Although there has been an influx of venture capital into cleantech over the past decade, returns to investors have been limited, causing some top firms like Kleiner Perkins to recently scale back their investing in the space.  In the first quarter of 2012, The Cleantech Group (an industry research group) estimates that $1.3B in venture financing was raised by cleantech companies in the U.S. in a total of 113 deals.  While this number may seem large, according to the same research group, this amount is actually a 17% decrease from the fourth quarter of 2011 and a 36% decrease from the first quarter of 2011.  The collapse in the summer 2011 of the Fremont solar panel manufacturer Solyndra, which lost about $1B for its private investors, was a particularly strong negative signal for investors in the cleantech space.  While there is certainly a sense in Silicon Valley that cleantech has lost some of its "sexyness" over the past few years, cleantech VC has by no means disappeared, as demonstrated by the 2012 numbers given above.
Another model for supporting the growth of early stage cleantech companies that complements the role of venture capital firms is startup financing from strategic investing arms of major technology corporations. Corporate partners can bring specific industry expertise, connections, and opportunities for joint development projects that can be an invaluable resource for early-stage cleantech companies. One interesting model is Siemens' "technology-to-business" (TTB) group, which works with a variety of early stage energy companies, helping to prove technology in the field while simultaneously providing dealflow for Siemens' venture arm. This simultaneous hands-on technology partnership and investing model may prove effective in testing the viability of new clean technologies early in their life-cycle, preventing the allocation of capital to businesses that are doomed to fail. Siemens Venture Capital recently invested in Qbotix, a robotics company focused on the solar panel tracking market.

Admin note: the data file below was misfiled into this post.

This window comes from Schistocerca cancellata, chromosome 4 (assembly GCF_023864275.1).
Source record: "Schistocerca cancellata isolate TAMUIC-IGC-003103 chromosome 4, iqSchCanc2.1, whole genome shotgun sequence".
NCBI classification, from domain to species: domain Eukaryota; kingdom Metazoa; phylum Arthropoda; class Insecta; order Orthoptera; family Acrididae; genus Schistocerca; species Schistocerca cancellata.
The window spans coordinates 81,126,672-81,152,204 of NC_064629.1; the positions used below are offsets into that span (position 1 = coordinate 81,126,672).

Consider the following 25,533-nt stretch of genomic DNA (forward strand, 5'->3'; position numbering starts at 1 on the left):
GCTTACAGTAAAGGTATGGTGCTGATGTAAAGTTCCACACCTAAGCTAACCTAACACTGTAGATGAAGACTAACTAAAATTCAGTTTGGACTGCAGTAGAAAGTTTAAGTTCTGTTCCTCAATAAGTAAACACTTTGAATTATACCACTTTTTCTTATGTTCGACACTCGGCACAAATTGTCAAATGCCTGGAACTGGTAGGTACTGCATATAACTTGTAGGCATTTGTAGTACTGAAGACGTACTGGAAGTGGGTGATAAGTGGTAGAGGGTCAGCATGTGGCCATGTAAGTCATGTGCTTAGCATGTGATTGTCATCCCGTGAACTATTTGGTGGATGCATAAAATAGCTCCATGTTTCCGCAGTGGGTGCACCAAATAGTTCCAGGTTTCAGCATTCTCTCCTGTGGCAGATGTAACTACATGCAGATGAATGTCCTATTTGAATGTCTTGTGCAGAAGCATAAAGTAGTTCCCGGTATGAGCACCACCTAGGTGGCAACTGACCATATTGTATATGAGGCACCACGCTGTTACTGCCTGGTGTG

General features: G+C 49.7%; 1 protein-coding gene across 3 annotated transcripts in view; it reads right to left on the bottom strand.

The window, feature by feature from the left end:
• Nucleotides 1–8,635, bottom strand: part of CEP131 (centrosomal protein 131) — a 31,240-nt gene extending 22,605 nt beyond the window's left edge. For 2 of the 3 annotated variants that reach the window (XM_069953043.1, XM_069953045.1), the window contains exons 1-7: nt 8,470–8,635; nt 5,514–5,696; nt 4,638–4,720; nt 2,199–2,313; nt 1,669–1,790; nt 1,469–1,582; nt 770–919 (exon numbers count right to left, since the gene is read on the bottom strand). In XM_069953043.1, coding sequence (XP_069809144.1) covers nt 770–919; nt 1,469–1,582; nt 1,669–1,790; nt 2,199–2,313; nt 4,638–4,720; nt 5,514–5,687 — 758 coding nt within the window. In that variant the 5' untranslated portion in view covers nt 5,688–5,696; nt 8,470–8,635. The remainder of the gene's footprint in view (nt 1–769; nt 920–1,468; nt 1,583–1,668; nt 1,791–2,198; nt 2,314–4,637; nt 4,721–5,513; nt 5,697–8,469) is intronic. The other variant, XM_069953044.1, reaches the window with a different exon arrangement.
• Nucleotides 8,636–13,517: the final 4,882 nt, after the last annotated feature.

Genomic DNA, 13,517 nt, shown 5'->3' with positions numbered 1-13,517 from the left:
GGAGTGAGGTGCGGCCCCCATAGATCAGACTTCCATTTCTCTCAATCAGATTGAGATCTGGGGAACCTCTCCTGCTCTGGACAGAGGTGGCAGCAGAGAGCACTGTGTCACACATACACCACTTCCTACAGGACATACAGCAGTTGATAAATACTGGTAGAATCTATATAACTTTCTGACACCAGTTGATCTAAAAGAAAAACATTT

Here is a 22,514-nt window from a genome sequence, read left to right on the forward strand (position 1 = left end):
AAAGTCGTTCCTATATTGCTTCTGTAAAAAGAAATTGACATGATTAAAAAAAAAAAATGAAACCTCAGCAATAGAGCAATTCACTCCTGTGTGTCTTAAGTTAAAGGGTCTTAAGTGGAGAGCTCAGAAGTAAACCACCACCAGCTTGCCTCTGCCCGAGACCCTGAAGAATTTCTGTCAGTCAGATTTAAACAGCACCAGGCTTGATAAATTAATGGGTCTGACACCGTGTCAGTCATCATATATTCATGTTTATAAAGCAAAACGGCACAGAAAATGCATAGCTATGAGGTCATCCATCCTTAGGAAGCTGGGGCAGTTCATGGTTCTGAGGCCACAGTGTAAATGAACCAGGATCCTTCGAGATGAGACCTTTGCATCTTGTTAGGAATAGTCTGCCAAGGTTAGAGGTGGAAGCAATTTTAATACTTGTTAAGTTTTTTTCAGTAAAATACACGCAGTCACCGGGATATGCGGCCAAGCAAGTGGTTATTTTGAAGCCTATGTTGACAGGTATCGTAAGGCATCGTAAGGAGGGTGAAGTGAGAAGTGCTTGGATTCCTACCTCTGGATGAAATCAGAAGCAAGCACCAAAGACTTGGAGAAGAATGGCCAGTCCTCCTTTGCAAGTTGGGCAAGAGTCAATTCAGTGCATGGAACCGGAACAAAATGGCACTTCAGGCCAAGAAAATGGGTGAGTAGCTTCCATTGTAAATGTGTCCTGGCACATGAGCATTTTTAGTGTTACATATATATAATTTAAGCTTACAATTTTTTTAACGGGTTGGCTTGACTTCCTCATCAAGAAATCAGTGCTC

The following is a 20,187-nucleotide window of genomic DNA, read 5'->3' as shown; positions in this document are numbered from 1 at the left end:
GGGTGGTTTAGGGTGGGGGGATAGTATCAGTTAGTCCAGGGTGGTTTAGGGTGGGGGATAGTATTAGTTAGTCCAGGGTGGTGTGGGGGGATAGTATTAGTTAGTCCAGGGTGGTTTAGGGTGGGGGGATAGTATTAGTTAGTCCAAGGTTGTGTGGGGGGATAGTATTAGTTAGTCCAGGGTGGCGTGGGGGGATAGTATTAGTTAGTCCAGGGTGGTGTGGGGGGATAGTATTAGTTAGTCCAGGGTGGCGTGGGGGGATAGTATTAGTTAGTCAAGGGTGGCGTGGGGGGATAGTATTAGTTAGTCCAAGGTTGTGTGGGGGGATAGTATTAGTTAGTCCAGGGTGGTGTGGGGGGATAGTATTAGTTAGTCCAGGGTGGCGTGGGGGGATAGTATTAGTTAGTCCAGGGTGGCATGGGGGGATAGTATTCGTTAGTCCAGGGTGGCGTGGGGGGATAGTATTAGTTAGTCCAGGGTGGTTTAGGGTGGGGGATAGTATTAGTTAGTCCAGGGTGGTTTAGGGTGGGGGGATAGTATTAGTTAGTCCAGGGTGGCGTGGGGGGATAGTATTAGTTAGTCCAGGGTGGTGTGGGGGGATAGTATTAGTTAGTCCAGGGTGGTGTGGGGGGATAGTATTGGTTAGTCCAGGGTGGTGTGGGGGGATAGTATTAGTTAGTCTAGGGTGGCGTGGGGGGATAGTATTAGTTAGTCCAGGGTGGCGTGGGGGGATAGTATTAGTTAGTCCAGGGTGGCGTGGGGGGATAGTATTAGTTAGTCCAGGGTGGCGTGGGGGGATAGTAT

Early-stage cleantech ventures face myriad challenges in growing, developing their technologies, and carving out a foothold in the (often highly entrenched) markets they are targeting. While government support for cleantech projects is beneficial at this early stage in the industry's existence, it cannot be relied on forever, and the role of the venture capital community and their counterparts at corporate investing arms will continue to grow more important to the industry in the years to come as the government inevitably winds down its subsidies. With growing adoption of electric vehicles, solar power, water conservation, and energy efficiency technologies worldwide, it's inevitable that there is money to be made for risk-tolerant investors in this space; who will have the guts to make smart investment decisions and to ride out the storm is yet to be seen.
© John Melas-Kyriazi. The author grants permission to copy, distribute and display this work in unaltered form, with attribution to the author, for noncommercial purposes only. All other rights, including commercial rights, are reserved to the author.